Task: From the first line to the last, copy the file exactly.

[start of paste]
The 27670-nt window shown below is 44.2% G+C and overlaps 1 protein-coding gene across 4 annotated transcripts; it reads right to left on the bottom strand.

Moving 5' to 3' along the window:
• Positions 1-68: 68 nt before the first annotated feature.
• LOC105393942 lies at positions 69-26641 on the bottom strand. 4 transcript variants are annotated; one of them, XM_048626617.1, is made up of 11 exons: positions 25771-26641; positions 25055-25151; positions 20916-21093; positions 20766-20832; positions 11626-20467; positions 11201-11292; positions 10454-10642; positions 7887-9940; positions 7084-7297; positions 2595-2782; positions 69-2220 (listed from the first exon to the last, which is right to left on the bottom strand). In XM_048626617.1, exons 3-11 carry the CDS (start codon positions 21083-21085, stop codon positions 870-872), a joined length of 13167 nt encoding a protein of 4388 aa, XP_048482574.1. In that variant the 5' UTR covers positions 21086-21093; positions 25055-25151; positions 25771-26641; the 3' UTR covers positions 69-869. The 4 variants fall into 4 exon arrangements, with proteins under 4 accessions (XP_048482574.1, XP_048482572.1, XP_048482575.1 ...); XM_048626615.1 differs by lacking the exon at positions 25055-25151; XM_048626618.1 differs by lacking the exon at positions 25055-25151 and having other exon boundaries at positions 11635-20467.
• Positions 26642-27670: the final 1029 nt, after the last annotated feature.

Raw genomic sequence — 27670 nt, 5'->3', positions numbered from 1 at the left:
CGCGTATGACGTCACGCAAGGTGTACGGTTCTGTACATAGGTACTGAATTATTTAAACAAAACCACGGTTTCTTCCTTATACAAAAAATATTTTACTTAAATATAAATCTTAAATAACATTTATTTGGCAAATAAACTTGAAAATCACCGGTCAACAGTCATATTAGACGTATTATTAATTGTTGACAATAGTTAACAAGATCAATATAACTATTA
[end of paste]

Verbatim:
The 27670-nt window shown below is 44.2% G+C and overlaps 1 protein-coding gene across 4 annotated transcripts; it reads right to left on the bottom strand.

Moving 5' to 3' along the window:
• Positions 1-68: 68 nt before the first annotated feature.
• LOC105393942 lies at positions 69-26641 on the bottom strand. 4 transcript variants are annotated; one of them, XM_048626617.1, is made up of 11 exons: positions 25771-26641; positions 25055-25151; positions 20916-21093; positions 20766-20832; positions 11626-20467; positions 11201-11292; positions 10454-10642; positions 7887-9940; positions 7084-7297; positions 2595-2782; positions 69-2220 (listed from the first exon to the last, which is right to left on the bottom strand). In XM_048626617.1, exons 3-11 carry the CDS (start codon positions 21083-21085, stop codon positions 870-872), a joined length of 13167 nt encoding a protein of 4388 aa, XP_048482574.1. In that variant the 5' UTR covers positions 21086-21093; positions 25055-25151; positions 25771-26641; the 3' UTR covers positions 69-869. The 4 variants fall into 4 exon arrangements, with proteins under 4 accessions (XP_048482574.1, XP_048482572.1, XP_048482575.1 ...); XM_048626615.1 differs by lacking the exon at positions 25055-25151; XM_048626618.1 differs by lacking the exon at positions 25055-25151 and having other exon boundaries at positions 11635-20467.
• Positions 26642-27670: the final 1029 nt, after the last annotated feature.

Raw genomic sequence — 27670 nt, 5'->3', positions numbered from 1 at the left:
CGCGTATGACGTCACGCAAGGTGTACGGTTCTGTACATAGGTACTGAATTATTTAAACAAAACCACGGTTTCTTCCTTATACAAAAAATATTTTACTTAAATATAAATCTTAAATAACATTTATTTGGCAAATAAACTTGAAAATCACCGGTCAACAGTCATATTAGACGTATTATTAATTGTTGACAATAGTTAACAAGATCAATATAACTATTA